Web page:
Ethically responsible investing has been a hot topic in recent years. In response to increasing demand from investors, a new class of “sustainable investing” vehicles – that is, investments that focus on non-pecuniary interests such as environmental, social, and governance (“ESG”) factors – has emerged in the marketplace in recent years.
The availability of ethically responsible investment options raises an important question for fiduciaries of ERISA-covered retirement plans: to what extent are plan fiduciaries permitted to consider non-financial interests such as ESG factors when selecting plan investments?
The Department of Labor (DOL) first addressed the application of the fiduciary duties of prudence and loyalty under ERISA to plan investments that promote non-pecuniary benefits in Interpretive Bulletin 94-1 (IB-94-1), which stated that when competing investments serve the plans economic interests equally well, fiduciaries may use non-pecuniary considerations as a “tie-breaker.”
Since IB-94-1, additional guidance came in 2008 with IB 2008-0, in 2015 with IB 2015-01, and more recently with a 2018 Field Assistance Bulletin. Each one of these pieces of guidance made clear that ERISA requires plan fiduciaries to consider the financial interests of the plan participants and beneficiaries above everything else.
In June 2020 the DOL published a proposed rule on ESG investing, noting concern “that the growing emphasis on ESG investing may be prompting ERISA plan fiduciaries to make investment decisions for purposes distinct from providing benefits to participants and beneficiaries and defraying reasonable expenses of administering the plan.” The DOL added that it was “concerned that some investment products may be marketed to ERISA fiduciaries on the basis of purported benefits and goals unrelated to financial performance.”
The final rule, published October 30, 2020, prohibits fiduciaries from selecting investments based solely on non-pecuniary considerations. However, in the case of participant-directed plans such as 401(k) plans that allow participants to select from a broad range of investment options, plan fiduciaries may in some circumstances offer ESG or other investment options that focus on non-pecuniary interests as one of the plan’s available investment alternatives, provided that generally applicable fiduciary duties are otherwise satisfied in connection with the investment.
The final rule adds the following six “core additions” to the current investment duties regulation at 29 CFR 2550.404a-1:
The final rule continues to treat the original 1979 regulation’s provisions on the fiduciary duty of prudence as a safe harbor. In addition, the rule separately sets out a new provision regarding a fiduciary’s duty of loyalty under ERISA section 404(a)(1)(A) as minimum requirements for meeting the statutory standard of loyalty.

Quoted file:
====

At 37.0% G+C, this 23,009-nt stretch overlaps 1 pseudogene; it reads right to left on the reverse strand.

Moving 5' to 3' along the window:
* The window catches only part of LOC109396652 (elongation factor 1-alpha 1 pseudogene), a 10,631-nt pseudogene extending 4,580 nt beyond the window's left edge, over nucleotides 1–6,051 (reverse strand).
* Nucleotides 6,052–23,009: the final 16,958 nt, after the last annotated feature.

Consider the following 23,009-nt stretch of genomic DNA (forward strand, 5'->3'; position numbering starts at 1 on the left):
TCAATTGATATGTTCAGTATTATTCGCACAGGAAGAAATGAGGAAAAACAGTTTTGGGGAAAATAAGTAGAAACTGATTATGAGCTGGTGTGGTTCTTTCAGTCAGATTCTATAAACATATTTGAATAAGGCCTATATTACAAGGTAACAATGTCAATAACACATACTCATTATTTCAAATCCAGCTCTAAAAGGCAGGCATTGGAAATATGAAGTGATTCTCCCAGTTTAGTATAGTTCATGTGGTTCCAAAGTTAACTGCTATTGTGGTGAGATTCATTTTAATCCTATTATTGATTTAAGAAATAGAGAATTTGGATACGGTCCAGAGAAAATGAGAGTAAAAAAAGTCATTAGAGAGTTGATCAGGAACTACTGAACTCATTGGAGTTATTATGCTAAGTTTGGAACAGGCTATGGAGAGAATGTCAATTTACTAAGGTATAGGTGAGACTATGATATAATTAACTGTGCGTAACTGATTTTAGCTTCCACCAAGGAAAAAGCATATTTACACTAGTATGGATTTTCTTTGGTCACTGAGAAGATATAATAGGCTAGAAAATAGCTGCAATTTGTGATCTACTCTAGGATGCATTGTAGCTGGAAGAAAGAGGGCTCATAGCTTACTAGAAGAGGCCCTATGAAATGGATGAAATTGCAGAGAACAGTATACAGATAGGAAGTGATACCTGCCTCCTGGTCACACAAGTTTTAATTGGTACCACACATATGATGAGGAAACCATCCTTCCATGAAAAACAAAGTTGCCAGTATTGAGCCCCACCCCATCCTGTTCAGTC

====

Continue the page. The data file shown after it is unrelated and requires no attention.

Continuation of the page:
the final rule adds a specific provision to confirm that ERISA fiduciaries must evaluate investments and investment courses of action based solely on pecuniary factors. This provision also states that the duty of loyalty prohibits fiduciaries from subordinating the interests of participants to unrelated objectives and bars them from sacrificing investment return or taking on additional investment risk to promote non-pecuniary goals.
The final rule adopts the provision that requires fiduciaries to consider reasonably available alternatives to meet their prudence duties under ERISA, however this does not suggest a fiduciary has to evaluate an infinite number of possible alternatives.
Investment Analysis and Documentation
The final rule includes new regulatory text setting forth required investment analysis and documentation requirements for those limited circumstances in which plan fiduciaries may use non-pecuniary factors to choose between or among investments that the fiduciary cannot distinguish based on pecuniary factors alone.
The final rule does not categorically prohibit the fiduciaries of plans from considering or including, as designated investment alternatives, investment funds, products, or model portfolios that support non-pecuniary goals if the plans allow participants and beneficiaries to choose from a broad range of investment alternatives, as defined in 29 C.F.R. § 2550.404c-1(b)(3). However, fiduciaries must first satisfy the prudence and loyalty provisions in ERISA and the final rule, including the overarching requirement to evaluate investments solely based on pecuniary factors when selecting any such investment fund, product, or model portfolio.
The final rule prohibits plans from adding or retaining any investment fund, product, or model portfolio as a QDIA (as described in 29 C.F.R. § 2550.404c-5), or as a component of such a default investment alternative, if its objectives or goals or its principal investment strategies include, consider, or indicate the use of one or more non-pecuniary factors.
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Material discussed is meant for informational purposes only, and it is not to be construed as investment, tax, or legal advice. Please note that individual situations can vary. Therefore, this information should be relied upon when coordinated with individual professional advice.